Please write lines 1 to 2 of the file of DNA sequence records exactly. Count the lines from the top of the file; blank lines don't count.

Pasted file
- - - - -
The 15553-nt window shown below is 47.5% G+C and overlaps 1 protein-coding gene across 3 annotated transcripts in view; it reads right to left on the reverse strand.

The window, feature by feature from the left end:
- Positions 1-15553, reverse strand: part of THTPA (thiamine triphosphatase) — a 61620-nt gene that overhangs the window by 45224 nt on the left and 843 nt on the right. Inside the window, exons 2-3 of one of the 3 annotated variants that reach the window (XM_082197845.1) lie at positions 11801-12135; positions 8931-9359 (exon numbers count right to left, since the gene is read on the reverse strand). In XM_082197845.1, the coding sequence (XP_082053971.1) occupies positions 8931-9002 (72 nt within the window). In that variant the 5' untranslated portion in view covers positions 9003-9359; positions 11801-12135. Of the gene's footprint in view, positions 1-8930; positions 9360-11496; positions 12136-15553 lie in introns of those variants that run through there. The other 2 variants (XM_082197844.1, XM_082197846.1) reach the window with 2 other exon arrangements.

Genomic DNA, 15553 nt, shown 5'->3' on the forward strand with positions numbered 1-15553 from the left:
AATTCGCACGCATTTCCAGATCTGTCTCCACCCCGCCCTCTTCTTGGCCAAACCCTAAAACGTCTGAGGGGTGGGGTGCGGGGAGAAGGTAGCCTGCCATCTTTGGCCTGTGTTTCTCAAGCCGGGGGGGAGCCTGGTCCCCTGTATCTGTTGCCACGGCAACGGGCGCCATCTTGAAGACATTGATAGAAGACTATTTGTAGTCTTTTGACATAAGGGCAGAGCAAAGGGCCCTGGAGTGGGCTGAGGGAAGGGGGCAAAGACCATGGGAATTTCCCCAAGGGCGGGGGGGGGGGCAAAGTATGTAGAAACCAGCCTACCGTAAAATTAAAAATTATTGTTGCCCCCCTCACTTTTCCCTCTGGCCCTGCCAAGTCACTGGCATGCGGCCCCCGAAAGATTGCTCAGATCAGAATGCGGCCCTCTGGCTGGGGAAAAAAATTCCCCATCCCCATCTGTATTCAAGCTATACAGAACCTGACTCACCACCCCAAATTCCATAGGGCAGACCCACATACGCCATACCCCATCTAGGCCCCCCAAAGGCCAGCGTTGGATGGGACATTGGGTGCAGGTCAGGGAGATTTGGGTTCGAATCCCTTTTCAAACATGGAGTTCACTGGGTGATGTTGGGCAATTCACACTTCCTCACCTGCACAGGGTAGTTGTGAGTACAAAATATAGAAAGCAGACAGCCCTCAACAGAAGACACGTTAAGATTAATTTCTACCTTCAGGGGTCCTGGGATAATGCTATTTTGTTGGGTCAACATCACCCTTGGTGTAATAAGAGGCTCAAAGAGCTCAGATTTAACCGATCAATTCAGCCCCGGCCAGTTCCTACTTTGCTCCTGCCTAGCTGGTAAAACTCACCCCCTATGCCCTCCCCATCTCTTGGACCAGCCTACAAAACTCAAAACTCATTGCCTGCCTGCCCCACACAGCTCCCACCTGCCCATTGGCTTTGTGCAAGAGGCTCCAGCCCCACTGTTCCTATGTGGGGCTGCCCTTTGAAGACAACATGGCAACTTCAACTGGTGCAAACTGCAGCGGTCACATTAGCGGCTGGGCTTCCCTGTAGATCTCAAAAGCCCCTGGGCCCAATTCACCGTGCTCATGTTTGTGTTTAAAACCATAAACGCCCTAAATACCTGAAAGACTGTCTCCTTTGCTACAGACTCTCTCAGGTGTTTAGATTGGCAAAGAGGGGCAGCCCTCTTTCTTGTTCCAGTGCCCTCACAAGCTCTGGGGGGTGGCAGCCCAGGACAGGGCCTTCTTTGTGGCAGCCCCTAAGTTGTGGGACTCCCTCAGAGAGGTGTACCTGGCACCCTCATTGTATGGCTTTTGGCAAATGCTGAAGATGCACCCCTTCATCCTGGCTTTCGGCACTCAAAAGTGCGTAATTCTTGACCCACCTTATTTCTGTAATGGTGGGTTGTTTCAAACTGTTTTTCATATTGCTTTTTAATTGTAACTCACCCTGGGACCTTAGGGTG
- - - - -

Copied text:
The 15553-nt window shown below is 47.5% G+C and overlaps 1 protein-coding gene across 3 annotated transcripts in view; it reads right to left on the reverse strand.

The window, feature by feature from the left end: